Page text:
WASHINGTON — The Senate Judiciary Committee on Wednesday approved legislation to temporarily suspend the deportation of Salvadoran and Nicaraguan refugees from the United States until conditions in their home countries improve.
The committee voted 9 to 2 to approve the legislation sponsored by Sen. Dennis DeConcini (D-Ariz), after defeating amendments by Sen. Alan K. Simpson (R-Wyo.), who opposes the measure, that would have diluted it.
DeConcini's measure would give about 400,000 to 500,000 Salvadorans "extended voluntary departure" status--an indefinite suspension of deportation--on a broad scale and not on a case-by-case basis as proposed by Simpson, whose amendment failed 8 to 3.
Approve Kennedy Plan
The committee approved by voice vote an amendment by Sen. Edward M. Kennedy (D-Mass.) to include Nicaraguans because, he said, a recent proposal by the Reagan Administration did not change the law.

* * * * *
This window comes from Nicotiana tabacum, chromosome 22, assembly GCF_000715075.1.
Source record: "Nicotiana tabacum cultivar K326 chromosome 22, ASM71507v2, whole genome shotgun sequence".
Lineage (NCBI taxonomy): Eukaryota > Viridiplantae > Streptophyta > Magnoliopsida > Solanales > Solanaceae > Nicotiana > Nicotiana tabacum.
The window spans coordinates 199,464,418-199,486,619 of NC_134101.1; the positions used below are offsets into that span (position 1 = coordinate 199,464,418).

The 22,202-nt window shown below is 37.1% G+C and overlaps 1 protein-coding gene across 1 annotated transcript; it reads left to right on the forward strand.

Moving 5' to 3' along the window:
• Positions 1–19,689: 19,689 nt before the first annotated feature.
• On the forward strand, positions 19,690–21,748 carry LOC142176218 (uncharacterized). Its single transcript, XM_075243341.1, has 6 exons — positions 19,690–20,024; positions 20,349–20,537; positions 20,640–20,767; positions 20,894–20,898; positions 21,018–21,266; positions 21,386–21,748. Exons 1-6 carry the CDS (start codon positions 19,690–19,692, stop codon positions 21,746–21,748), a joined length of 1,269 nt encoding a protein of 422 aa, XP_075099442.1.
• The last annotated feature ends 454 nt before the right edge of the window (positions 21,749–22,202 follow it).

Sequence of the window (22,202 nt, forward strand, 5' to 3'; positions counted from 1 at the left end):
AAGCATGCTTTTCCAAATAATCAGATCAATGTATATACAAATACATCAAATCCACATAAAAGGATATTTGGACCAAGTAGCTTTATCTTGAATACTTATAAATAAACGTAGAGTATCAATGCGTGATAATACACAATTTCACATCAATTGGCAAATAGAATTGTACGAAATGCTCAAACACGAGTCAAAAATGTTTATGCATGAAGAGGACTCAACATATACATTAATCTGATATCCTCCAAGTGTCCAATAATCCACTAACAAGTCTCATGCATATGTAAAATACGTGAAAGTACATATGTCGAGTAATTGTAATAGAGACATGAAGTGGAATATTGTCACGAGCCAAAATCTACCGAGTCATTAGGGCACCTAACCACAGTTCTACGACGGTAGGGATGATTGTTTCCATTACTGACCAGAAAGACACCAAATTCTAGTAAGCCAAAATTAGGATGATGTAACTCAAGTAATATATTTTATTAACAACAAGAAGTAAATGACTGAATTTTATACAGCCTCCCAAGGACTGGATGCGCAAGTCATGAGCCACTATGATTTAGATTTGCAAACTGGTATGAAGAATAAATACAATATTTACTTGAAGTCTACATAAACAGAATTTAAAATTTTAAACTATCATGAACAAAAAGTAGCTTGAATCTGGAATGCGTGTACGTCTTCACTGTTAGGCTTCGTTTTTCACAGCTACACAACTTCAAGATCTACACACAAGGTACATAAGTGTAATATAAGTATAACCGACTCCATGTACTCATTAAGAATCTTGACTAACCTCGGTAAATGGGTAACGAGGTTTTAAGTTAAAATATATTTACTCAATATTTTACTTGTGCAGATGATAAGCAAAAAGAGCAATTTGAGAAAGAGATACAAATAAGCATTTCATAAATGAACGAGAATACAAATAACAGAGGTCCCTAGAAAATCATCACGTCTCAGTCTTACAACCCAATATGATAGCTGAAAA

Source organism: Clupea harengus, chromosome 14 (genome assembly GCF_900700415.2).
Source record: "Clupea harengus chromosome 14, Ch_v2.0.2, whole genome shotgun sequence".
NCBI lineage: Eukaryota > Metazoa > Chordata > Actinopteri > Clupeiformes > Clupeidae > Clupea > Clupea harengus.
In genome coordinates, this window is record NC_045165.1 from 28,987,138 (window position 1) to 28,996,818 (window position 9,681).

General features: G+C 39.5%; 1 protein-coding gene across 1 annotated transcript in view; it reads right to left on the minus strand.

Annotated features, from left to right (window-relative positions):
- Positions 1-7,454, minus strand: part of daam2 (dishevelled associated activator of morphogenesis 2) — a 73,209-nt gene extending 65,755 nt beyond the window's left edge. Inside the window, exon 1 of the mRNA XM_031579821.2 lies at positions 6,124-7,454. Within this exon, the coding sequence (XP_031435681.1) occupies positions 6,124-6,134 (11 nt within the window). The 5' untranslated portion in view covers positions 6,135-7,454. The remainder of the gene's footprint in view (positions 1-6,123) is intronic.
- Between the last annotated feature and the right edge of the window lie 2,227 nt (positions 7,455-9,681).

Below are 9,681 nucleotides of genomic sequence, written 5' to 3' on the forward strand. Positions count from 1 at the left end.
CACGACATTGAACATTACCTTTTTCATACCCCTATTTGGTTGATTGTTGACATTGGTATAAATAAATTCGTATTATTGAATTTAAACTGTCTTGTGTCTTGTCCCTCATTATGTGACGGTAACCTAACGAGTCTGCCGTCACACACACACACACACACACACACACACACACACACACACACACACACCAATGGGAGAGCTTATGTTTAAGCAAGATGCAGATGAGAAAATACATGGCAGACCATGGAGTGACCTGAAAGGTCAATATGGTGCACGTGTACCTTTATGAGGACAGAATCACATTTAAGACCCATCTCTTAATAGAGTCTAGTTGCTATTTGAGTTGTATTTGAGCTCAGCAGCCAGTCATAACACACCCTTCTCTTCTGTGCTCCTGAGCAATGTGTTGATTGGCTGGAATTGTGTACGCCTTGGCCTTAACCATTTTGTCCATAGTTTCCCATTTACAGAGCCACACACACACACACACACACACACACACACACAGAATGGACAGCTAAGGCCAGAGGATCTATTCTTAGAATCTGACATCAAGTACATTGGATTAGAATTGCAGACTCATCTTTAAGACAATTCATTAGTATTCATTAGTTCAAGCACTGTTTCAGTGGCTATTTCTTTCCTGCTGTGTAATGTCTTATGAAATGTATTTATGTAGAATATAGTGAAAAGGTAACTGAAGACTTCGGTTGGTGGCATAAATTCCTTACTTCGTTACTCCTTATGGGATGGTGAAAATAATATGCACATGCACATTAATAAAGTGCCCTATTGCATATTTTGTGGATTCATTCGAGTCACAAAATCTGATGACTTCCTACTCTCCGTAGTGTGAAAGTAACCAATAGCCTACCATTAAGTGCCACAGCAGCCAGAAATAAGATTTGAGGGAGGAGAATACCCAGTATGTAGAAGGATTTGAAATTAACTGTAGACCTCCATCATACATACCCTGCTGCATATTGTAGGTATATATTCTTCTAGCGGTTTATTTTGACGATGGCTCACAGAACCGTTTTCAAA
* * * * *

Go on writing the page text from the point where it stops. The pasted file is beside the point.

Atty. Gen. Edwin Meese III announced last week that any Nicaraguan exile--there are about 200,000 in the United States--who can show a well-founded fear of persecution at home can stay in this country and receive an authorization to work.
The Administration said this new Nicaraguan policy does not provide extended voluntary departure status but instead represents a case-by-case determination of each Nicaraguan's circumstances.
Simpson, many other Republicans and the Administration oppose DeConcini's legislation because they contend the Salvadorans are seeking economic opportunities in the United States and are not refugees fleeing persecution.
Democratic sponsors claim that Salvadorans and Nicaraguans would face life-threatening dangers if they were forced to return to their homelands.